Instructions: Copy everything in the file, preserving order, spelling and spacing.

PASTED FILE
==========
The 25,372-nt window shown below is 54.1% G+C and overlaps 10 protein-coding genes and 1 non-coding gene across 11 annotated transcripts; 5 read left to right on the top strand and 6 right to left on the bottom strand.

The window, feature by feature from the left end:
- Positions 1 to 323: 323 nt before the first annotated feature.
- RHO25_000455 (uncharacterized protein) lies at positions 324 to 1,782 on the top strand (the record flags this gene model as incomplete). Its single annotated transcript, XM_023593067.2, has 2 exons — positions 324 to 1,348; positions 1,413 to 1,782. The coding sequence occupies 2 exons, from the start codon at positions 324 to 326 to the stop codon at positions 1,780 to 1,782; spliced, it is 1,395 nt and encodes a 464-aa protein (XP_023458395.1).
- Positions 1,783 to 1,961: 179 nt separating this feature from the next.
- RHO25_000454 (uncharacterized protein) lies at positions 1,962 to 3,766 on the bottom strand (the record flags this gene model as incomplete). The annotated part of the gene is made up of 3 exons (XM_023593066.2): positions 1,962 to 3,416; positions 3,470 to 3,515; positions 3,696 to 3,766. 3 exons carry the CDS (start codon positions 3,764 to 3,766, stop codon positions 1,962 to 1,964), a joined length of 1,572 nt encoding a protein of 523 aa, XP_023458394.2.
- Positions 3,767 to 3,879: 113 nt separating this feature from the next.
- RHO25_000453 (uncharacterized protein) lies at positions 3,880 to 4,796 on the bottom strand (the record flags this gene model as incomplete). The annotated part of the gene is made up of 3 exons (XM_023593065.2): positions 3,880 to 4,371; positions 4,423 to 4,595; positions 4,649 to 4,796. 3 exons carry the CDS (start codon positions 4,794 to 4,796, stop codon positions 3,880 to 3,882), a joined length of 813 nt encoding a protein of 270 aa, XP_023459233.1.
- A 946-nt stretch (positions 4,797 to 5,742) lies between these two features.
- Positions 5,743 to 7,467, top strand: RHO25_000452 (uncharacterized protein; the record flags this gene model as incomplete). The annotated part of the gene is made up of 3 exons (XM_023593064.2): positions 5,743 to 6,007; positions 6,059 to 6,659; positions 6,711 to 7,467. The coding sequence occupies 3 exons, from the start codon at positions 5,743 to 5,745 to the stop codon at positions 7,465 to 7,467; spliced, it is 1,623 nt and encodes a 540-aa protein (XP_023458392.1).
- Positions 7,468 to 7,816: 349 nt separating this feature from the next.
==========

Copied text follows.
The 25,372-nt window shown below is 54.1% G+C and overlaps 10 protein-coding genes and 1 non-coding gene across 11 annotated transcripts; 5 read left to right on the top strand and 6 right to left on the bottom strand.

The window, feature by feature from the left end:
- Positions 1 to 323: 323 nt before the first annotated feature.
- RHO25_000455 (uncharacterized protein) lies at positions 324 to 1,782 on the top strand (the record flags this gene model as incomplete). Its single annotated transcript, XM_023593067.2, has 2 exons — positions 324 to 1,348; positions 1,413 to 1,782. The coding sequence occupies 2 exons, from the start codon at positions 324 to 326 to the stop codon at positions 1,780 to 1,782; spliced, it is 1,395 nt and encodes a 464-aa protein (XP_023458395.1).
- Positions 1,783 to 1,961: 179 nt separating this feature from the next.
- RHO25_000454 (uncharacterized protein) lies at positions 1,962 to 3,766 on the bottom strand (the record flags this gene model as incomplete). The annotated part of the gene is made up of 3 exons (XM_023593066.2): positions 1,962 to 3,416; positions 3,470 to 3,515; positions 3,696 to 3,766. 3 exons carry the CDS (start codon positions 3,764 to 3,766, stop codon positions 1,962 to 1,964), a joined length of 1,572 nt encoding a protein of 523 aa, XP_023458394.2.
- Positions 3,767 to 3,879: 113 nt separating this feature from the next.
- RHO25_000453 (uncharacterized protein) lies at positions 3,880 to 4,796 on the bottom strand (the record flags this gene model as incomplete). The annotated part of the gene is made up of 3 exons (XM_023593065.2): positions 3,880 to 4,371; positions 4,423 to 4,595; positions 4,649 to 4,796. 3 exons carry the CDS (start codon positions 4,794 to 4,796, stop codon positions 3,880 to 3,882), a joined length of 813 nt encoding a protein of 270 aa, XP_023459233.1.
- A 946-nt stretch (positions 4,797 to 5,742) lies between these two features.
- Positions 5,743 to 7,467, top strand: RHO25_000452 (uncharacterized protein; the record flags this gene model as incomplete). The annotated part of the gene is made up of 3 exons (XM_023593064.2): positions 5,743 to 6,007; positions 6,059 to 6,659; positions 6,711 to 7,467. The coding sequence occupies 3 exons, from the start codon at positions 5,743 to 5,745 to the stop codon at positions 7,465 to 7,467; spliced, it is 1,623 nt and encodes a 540-aa protein (XP_023458392.1).
- Positions 7,468 to 7,816: 349 nt separating this feature from the next.